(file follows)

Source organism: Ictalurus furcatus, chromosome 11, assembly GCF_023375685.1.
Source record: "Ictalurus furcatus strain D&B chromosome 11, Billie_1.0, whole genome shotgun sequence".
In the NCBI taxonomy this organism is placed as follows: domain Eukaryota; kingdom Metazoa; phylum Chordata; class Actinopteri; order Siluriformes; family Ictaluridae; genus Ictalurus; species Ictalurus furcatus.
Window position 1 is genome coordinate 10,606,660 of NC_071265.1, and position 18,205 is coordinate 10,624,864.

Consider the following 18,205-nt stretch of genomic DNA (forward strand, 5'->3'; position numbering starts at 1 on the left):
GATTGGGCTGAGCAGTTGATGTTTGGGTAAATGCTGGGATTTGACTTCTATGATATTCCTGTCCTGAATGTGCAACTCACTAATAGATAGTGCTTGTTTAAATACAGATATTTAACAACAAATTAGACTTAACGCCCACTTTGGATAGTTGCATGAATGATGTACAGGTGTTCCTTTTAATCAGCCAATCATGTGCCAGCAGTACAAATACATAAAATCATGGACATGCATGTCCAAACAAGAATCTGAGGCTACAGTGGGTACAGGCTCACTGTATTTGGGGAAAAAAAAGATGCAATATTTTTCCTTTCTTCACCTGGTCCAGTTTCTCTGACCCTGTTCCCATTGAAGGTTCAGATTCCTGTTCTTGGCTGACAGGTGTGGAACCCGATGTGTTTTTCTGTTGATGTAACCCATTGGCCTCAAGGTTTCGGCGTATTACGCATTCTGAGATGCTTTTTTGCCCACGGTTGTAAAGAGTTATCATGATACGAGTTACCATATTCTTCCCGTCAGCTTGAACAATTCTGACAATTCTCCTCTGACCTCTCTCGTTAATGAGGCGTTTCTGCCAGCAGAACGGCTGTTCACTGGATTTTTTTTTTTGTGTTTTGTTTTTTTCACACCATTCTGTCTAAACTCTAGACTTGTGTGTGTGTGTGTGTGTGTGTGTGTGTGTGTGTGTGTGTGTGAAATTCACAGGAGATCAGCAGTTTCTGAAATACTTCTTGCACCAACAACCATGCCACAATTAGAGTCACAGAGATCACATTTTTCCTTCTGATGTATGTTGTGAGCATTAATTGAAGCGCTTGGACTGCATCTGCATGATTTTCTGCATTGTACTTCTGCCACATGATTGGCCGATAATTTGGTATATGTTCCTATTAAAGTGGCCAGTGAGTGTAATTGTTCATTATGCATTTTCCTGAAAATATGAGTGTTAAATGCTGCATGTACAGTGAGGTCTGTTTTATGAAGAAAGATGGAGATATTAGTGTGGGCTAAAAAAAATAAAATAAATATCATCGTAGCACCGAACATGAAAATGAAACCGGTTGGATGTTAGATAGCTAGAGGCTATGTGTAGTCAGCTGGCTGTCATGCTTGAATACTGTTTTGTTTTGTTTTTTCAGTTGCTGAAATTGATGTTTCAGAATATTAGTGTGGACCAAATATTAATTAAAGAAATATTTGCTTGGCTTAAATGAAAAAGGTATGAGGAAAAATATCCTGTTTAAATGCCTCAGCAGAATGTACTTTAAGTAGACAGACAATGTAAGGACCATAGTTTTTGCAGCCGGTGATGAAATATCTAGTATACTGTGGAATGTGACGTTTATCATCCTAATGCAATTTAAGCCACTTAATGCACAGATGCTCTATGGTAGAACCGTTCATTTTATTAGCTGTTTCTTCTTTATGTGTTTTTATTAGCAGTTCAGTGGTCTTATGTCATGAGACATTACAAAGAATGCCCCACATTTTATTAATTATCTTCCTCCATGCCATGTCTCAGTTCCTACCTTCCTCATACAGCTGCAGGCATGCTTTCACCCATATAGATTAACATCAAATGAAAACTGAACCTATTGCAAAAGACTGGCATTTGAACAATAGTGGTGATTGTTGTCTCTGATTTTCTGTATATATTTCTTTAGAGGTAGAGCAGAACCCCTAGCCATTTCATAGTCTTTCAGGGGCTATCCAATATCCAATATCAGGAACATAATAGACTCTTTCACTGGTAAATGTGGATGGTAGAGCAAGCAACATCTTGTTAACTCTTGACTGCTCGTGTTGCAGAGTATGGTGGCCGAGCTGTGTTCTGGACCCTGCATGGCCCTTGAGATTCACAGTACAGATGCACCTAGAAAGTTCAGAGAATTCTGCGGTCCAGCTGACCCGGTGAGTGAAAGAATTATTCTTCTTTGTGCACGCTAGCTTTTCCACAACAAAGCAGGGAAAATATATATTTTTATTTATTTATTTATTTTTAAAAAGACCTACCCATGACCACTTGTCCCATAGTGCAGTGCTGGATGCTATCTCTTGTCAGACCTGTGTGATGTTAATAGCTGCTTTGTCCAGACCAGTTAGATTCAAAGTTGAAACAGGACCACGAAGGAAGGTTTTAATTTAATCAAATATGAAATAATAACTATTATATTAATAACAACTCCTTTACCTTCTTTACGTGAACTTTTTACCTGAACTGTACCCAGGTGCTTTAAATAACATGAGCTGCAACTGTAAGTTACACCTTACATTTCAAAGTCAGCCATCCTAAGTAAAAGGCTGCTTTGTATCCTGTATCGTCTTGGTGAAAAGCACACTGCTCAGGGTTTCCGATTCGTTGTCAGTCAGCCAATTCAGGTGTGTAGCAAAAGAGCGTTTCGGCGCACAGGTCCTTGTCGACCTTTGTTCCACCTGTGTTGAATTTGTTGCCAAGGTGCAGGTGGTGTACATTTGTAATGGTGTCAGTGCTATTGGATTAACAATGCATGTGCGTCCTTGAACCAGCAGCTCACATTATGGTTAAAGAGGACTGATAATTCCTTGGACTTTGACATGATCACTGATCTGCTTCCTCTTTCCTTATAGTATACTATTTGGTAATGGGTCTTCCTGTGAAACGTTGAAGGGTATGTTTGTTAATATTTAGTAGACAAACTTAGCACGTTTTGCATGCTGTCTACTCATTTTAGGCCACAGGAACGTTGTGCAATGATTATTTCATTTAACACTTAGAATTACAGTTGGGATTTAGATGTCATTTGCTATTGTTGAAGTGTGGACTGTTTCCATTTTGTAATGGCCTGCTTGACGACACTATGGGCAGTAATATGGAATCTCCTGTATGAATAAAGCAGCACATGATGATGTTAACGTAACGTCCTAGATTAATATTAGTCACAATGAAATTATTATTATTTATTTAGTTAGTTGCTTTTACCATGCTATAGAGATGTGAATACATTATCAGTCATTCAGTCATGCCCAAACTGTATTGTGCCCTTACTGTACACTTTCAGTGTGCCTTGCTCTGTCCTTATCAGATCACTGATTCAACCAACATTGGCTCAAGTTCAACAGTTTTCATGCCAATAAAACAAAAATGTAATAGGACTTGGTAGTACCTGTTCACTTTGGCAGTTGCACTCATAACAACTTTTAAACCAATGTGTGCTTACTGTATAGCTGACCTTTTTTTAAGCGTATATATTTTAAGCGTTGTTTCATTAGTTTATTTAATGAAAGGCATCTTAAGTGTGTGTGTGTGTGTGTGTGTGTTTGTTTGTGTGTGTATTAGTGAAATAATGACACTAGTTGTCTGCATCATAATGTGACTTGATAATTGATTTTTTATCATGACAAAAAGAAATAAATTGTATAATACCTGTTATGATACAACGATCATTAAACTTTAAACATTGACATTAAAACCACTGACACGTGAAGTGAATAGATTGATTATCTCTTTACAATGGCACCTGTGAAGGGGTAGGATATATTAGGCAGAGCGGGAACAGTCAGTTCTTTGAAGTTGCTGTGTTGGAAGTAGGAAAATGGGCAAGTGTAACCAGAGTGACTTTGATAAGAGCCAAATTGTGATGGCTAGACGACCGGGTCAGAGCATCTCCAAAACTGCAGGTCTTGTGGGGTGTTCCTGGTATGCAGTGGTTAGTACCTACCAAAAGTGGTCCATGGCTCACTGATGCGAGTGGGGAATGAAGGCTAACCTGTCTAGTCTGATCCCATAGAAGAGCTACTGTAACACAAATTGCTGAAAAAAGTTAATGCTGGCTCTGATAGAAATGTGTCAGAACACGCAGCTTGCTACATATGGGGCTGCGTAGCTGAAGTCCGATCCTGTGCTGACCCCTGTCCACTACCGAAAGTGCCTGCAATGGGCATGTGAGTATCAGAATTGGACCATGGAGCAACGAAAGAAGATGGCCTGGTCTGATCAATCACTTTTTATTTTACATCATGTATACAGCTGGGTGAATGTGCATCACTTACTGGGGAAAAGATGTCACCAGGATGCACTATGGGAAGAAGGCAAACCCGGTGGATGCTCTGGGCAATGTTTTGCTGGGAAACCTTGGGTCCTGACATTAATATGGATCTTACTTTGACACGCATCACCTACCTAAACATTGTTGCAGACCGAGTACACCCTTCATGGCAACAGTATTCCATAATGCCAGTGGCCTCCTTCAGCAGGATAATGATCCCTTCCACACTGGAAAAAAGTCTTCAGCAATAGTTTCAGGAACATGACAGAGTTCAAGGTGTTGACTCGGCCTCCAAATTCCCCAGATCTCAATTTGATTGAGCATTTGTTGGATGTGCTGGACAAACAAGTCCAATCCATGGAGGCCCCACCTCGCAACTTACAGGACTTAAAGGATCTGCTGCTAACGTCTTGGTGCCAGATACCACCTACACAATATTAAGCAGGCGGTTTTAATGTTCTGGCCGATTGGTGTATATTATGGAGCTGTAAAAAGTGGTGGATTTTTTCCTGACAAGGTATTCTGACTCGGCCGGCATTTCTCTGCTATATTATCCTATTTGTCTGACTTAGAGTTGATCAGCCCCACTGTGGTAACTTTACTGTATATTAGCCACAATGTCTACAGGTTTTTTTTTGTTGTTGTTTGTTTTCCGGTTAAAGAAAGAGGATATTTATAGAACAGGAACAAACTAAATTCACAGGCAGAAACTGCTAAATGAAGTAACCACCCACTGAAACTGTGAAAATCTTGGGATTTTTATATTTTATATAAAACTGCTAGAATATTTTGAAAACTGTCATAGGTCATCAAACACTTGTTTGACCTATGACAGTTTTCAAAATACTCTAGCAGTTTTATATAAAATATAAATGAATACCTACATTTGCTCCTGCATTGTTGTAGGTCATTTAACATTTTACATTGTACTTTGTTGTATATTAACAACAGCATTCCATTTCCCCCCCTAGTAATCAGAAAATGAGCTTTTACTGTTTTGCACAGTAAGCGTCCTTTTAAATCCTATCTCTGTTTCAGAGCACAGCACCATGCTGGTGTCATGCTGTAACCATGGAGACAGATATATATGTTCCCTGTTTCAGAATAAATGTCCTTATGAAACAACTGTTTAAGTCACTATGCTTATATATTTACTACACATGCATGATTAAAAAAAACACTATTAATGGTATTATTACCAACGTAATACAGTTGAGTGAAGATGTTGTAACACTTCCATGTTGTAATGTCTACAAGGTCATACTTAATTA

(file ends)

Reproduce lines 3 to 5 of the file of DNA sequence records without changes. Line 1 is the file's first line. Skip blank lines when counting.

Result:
In the NCBI taxonomy this organism is placed as follows: domain Eukaryota; kingdom Metazoa; phylum Chordata; class Actinopteri; order Siluriformes; family Ictaluridae; genus Ictalurus; species Ictalurus furcatus.
Window position 1 is genome coordinate 10,606,660 of NC_071265.1, and position 18,205 is coordinate 10,624,864.

Consider the following 18,205-nt stretch of genomic DNA (forward strand, 5'->3'; position numbering starts at 1 on the left):